Religious Leaders met in Budapest

2018. május 11., péntek

Europe’s Religious Leaders call on communities to overcome prejudice and discrimination in a statement issued at their meeting in Budapest. On 7-8th May, 2018 the European Council of Religious Leaders (ECRL) came together in the beautiful and historic city of Budapest to explore the important theme of ‘Multi-religious Collaboration on Community Cohesion and Human Security’.

The ECRL meeting brought together senior religious leaders from Judaism, Christianity and Islam, Buddhism, Hinduism, Sikhism and Zoroastrianism. A symposium explored how religion might support and enhance efforts to break down negative stereotypes, create unanimity where deep division currently exists, and contributing to safe, peaceful and cohesive societies and communities in Europe today.

The changing political, social and demographic dynamics in contemporary Europe present some of the biggest challenges for a generation to European citizens, communities and governments. As the most representative body of religious leaders in Europe the ECRL issued a common statement, calling on communities, religious and political leaders across Europe.

The European Council of Religious Leaders (ECRL) brings together senior religious leaders from Europe’s historical religions: Judaism, Christianity and Islam together with Buddhists, Hindus, Sikhs and Zoroastrians. ECRL is one of five regional Interreligious Councils within the Religions for Peace global network. Religions for Peace – accredited to the United Nations – is the world’s largest and most representative multi-religious coalition advancing common action for peace since 1970.

The Budapest Statement asks to “realise and recognise the humanity and dignity of every single individual regardless of their origin or background, and to work tirelessly together to overcome all forms of prejudice and discrimination”. “Fear, hatred and division are typically based on false negative stereotypes”, the statement continues.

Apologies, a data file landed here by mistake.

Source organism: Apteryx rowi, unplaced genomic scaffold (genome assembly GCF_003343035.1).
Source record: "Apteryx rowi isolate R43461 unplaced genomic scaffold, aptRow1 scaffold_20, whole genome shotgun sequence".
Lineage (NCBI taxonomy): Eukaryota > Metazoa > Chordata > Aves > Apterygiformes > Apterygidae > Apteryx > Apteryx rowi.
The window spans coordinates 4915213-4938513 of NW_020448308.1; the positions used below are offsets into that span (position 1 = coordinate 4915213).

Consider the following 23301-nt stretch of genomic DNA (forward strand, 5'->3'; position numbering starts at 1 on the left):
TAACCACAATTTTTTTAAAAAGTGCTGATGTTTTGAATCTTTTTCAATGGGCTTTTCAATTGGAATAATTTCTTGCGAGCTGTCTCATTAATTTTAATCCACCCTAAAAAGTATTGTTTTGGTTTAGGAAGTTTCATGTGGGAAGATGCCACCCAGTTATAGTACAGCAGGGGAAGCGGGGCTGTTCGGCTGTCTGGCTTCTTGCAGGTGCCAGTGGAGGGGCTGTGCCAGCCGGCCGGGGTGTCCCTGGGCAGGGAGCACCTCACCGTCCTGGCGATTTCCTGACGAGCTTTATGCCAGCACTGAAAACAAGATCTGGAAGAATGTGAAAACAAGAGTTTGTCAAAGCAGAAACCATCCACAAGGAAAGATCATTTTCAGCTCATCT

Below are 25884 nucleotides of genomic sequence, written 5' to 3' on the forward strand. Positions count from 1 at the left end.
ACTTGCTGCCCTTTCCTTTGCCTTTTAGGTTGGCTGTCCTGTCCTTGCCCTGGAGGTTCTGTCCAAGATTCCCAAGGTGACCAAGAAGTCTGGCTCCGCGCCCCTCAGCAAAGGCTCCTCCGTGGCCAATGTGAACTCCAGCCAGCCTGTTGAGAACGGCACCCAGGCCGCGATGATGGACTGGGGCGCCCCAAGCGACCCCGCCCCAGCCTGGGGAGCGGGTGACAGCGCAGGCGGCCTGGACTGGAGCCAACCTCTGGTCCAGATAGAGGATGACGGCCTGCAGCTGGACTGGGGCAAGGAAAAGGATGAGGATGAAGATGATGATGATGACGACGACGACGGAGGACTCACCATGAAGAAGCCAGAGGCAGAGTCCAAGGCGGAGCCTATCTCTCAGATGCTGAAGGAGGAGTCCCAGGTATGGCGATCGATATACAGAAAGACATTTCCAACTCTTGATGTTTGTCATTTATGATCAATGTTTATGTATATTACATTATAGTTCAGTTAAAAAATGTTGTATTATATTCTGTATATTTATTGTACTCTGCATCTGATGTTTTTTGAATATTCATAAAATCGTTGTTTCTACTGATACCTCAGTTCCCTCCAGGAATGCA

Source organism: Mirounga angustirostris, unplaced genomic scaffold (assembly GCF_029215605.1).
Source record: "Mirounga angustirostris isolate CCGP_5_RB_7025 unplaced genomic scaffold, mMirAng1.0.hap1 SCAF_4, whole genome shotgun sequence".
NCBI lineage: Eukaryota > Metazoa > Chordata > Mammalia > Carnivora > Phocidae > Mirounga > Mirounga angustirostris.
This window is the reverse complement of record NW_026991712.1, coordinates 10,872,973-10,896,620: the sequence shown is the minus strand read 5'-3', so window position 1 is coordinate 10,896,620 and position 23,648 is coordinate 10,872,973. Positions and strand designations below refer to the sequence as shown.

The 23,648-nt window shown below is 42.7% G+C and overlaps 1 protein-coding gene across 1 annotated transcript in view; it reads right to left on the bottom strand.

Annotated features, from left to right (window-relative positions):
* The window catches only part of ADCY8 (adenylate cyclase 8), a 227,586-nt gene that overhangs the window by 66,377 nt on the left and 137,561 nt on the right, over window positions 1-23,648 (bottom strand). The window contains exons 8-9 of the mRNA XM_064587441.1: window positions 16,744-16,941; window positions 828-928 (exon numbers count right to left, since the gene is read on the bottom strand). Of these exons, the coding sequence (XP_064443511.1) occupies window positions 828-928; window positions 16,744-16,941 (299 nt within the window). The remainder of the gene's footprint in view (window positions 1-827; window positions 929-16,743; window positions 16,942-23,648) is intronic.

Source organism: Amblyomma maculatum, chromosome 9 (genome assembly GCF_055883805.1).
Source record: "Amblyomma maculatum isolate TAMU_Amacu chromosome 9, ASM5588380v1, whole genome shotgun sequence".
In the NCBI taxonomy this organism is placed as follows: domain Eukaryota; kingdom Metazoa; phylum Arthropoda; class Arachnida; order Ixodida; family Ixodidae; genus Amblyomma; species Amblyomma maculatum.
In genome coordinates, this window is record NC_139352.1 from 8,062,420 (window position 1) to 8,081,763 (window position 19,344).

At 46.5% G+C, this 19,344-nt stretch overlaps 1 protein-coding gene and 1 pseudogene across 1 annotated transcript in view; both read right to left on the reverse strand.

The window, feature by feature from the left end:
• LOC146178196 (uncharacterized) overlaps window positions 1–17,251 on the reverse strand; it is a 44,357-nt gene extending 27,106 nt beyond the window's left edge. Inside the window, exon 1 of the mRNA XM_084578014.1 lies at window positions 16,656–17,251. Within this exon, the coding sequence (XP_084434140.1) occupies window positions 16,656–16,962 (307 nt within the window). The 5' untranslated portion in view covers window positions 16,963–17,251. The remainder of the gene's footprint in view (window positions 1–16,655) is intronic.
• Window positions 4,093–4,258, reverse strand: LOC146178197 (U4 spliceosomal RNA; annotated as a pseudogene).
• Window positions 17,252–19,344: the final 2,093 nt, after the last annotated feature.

“The overwhelming majority of religious people across Europe and the world strongly reject and condemn all forms of violence, persecution and hate speech”, the ECRL emphasizes. It is therefore necessary to “challenge negative popular and political discourse which confuses religious identity and human security”.

History clearly shows “that a society or politics based on fear can only lead to greater anxiety, communal tensions, and anguish”, the statement points out. “A society or religion that is afraid of change is one that cannot be secure and confident in its own identity.”

“As a Council drawn from diverse religious traditions and beliefs, our work as a multi-religious Council is based on the firm belief that the values, beliefs and hopes that bring us together are far greater and more powerful than the differences that distinguish us”, the statement closes.

Hungarian Church representatives were also present at the Symposium organized by ECRL on 8th May and in a panel discussion reflected on the multi-religious cooperation in Hungary. Beside Rabbi Dr. Tamás Róna, the Jesuite Monk Ulrich Kiss SJ, Zoltán Sulok, the President of the Organization of Muslims in Hungary and Mátyás Mérő, Vaishnava pastor, RCH was represented by its former Presiding Bishop, Rev. Dr. Gusztáv Bölcskei, Chair of the Faculty for Systematic Theology at the Reformed Theological University in Debrecen.

Read the full text of the Budapest Statement




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We encourage you to read our  former GM intern Kearstin Bailey's blog about her time, spent in Hungary.